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For Your Consideration: 'L'homme qu'on aimait trop'

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In the Name of My Daughter, directed by André Téchiné
In 1977, Agnès Le Roux disappeared. She was heiress to the family that owned the Palais de la Méditerranée, a luxury hotel-casino on the Promenade des Anglais in Nice. She had apparently gone on a trip to Italy for the long Toussaint weekend (around All Saints Day, November 1), with Maurice Agnelet, a man who had been one of her mother's legal advisers and became her lover. Her body was never found, but Agnelet had transferred into his private account all of Le Roux's inheritance, money that he had helped to secure for Le Roux in a deal that helped to force her mother out of the leadership of the Palais. Agnelet has been alternately convicted and exonerated and then convicted again for the next thirty-some years. Another mistress provided him an alibi and then admitted she had lied for him; his own son eventually testified against Agnelet, claiming that his father had told his mother that he had shot Agnès in the head somewhere in Italy; his wife, in turn, denied this claim by her own son. The most recent verdict -- guilty again -- was rendered after French director André Téchiné had shot his latest feature on the story, distributed in the U.S. under the title In the Name of My Daughter.

To no one's surprise, probably, Téchiné, director of Ma saison préférée and Les roseaux sauvages, is not interested in the gory details. In his screenplay, co-written with Cédric Anger and based largely on the book by Agnès's mother and brother, he dissects and slowly, painstakingly examines the relationships among the three principal characters. Catherine Deneuve, a Téchiné favorite, is regal and icy as Renée Le Roux, the mother whose moneyed hauteur distances her from Agnès -- somewhat unconvincingly, she is platinum blonde and with chic cigarette holder in the 1970s portions, graying and walking with a cane in the 2000s, an aging trick that is also a nod to the agelessness of Deneuve herself. Guillaume Canet, now the partner of Marion Cotillard, is smooth and heartless as Agnelet. He is acknowledged, deep into the closing credits, for his part in creating dialogue for his character, the latest example of Téchiné's use of actor improvisation, which he incorporates into the screenplay. Canet's contribution was based in part on his conversations with the real Agnelet: "What is crazy about him is that sometimes you really feel he's guilty," Canet said in one interview, "and sometimes you absolutely don't."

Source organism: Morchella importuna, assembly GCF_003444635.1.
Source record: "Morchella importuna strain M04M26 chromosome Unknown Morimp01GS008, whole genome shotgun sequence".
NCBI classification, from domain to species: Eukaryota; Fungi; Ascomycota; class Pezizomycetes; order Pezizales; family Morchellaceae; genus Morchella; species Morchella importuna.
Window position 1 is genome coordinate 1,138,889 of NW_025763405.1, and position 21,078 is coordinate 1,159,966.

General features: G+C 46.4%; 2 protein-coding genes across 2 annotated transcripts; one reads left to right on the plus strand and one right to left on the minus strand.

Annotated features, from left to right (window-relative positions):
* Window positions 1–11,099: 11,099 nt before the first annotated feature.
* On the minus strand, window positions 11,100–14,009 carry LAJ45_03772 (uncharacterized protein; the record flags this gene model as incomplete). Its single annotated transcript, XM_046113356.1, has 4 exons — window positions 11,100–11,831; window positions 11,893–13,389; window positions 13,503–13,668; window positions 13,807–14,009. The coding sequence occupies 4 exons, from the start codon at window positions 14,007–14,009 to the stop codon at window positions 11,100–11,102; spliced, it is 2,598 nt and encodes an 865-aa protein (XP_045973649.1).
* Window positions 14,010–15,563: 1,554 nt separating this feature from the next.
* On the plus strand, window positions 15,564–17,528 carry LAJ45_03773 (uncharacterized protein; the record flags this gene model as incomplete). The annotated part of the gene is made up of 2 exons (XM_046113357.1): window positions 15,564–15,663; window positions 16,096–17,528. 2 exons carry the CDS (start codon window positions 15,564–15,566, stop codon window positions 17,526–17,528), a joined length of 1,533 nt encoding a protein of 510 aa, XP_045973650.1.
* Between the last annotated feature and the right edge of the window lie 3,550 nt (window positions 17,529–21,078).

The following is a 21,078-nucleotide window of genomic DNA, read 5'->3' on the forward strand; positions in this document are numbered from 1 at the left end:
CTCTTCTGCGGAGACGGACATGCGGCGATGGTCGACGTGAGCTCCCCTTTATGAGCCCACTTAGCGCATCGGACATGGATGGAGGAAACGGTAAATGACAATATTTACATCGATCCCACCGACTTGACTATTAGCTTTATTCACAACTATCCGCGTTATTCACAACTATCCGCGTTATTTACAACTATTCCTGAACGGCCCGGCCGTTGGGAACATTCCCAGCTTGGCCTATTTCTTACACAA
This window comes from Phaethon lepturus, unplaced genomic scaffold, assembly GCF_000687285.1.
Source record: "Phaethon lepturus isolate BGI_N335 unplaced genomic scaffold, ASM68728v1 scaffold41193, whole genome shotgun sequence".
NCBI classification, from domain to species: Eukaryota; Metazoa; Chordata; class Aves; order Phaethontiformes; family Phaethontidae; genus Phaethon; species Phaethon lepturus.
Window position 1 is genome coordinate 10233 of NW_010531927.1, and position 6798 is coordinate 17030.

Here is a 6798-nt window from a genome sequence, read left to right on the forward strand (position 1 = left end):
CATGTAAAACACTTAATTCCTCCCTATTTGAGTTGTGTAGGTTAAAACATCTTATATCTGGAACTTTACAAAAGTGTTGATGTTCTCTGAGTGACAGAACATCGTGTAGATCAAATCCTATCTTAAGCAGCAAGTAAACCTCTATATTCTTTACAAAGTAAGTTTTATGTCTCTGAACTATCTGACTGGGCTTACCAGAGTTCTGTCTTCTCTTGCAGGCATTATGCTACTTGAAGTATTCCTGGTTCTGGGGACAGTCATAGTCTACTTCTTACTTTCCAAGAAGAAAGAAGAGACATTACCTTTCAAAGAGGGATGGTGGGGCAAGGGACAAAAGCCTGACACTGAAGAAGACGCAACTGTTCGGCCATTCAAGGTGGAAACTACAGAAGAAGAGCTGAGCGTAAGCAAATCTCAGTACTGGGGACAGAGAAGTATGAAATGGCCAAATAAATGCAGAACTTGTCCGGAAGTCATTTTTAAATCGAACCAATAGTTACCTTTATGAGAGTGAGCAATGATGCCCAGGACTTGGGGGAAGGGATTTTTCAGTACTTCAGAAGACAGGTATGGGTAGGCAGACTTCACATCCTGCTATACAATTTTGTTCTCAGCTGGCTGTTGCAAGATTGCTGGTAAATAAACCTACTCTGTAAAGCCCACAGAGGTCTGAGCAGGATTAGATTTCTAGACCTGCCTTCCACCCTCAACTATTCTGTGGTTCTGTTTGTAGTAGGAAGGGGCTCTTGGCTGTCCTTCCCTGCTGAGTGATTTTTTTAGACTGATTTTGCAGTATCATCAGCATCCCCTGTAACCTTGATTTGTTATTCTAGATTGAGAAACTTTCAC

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Julien Hirsch's bright-colored cinematography, the latest of several collaborations with Téchiné, drinks in the wealth and luxury of Nice in the 1970s. The story hinges on the performance of Adèle Haenel as Agnès. A young actress who got her start playing a girl with autism in Christophe Ruggia's Les diables, Haenel is inscrutable in many ways, tough as nails one moment and reduced to humiliation as her love for Agnelet drives her to extreme after extreme. Agnès has traveled the world, in a memorable scene demonstrating an ecstatic dance she learned while living in Africa, but she is also fragile and increasingly deluded. For a stronger actress, it would have been the role of a lifetime, and Haenel gets many things right, while relying too much on smoking cigarettes and her wide-eyed beauty for what could have been a more profound exploration of the character. The film's French title translates to "The man they loved too much," which gets at the heart of the film's theme: something about Haenel's performance and the screenplay does not quite explain that. Perhaps it is too much to ask it to do so.

This film is currently playing at Landmark's Bethesda Row Cinema.

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